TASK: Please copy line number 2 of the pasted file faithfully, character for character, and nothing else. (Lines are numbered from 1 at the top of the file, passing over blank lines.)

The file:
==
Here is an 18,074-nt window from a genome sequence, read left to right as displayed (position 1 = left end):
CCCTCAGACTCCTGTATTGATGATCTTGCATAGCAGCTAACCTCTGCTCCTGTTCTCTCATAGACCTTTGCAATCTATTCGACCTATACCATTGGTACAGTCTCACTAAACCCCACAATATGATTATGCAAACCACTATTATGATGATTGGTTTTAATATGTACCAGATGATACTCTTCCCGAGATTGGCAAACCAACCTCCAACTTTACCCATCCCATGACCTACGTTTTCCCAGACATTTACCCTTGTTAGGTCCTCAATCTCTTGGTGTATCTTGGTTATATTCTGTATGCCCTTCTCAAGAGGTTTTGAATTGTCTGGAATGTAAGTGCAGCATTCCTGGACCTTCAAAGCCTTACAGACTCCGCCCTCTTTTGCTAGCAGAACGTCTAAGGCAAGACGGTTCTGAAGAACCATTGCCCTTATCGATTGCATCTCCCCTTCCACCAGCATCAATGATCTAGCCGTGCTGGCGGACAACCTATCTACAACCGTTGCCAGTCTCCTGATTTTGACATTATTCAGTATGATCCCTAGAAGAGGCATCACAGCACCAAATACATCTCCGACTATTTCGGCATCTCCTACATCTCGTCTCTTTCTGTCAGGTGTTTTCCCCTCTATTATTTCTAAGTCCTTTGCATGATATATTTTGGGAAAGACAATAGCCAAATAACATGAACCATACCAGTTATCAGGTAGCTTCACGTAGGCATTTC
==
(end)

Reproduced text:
CCCTCAGACTCCTGTATTGATGATCTTGCATAGCAGCTAACCTCTGCTCCTGTTCTCTCATAGACCTTTGCAATCTATTCGACCTATACCATTGGTACAGTCTCACTAAACCCCACAATATGATTATGCAAACCACTATTATGATGATTGGTTTTAATATGTACCAGATGATACTCTTCCCGAGATTGGCAAACCAACCTCCAACTTTACCCATCCCATGACCTACGTTTTCCCAGACATTTACCCTTGTTAGGTCCTCAATCTCTTGGTGTATCTTGGTTATATTCTGTATGCCCTTCTCAAGAGGTTTTGAATTGTCTGGAATGTAAGTGCAGCATTCCTGGACCTTCAAAGCCTTACAGACTCCGCCCTCTTTTGCTAGCAGAACGTCTAAGGCAAGACGGTTCTGAAGAACCATTGCCCTTATCGATTGCATCTCCCCTTCCACCAGCATCAATGATCTAGCCGTGCTGGCGGACAACCTATCTACAACCGTTGCCAGTCTCCTGATTTTGACATTATTCAGTATGATCCCTAGAAGAGGCATCACAGCACCAAATACATCTCCGACTATTTCGGCATCTCCTACATCTCGTCTCTTTCTGTCAGGTGTTTTCCCCTCTATTATTTCTAAGTCCTTTGCATGATATATTTTGGGAAAGACAATAGCCAAATAACATGAACCATACCAGTTATCAGGTAGCTTCACGTAGGCATTTC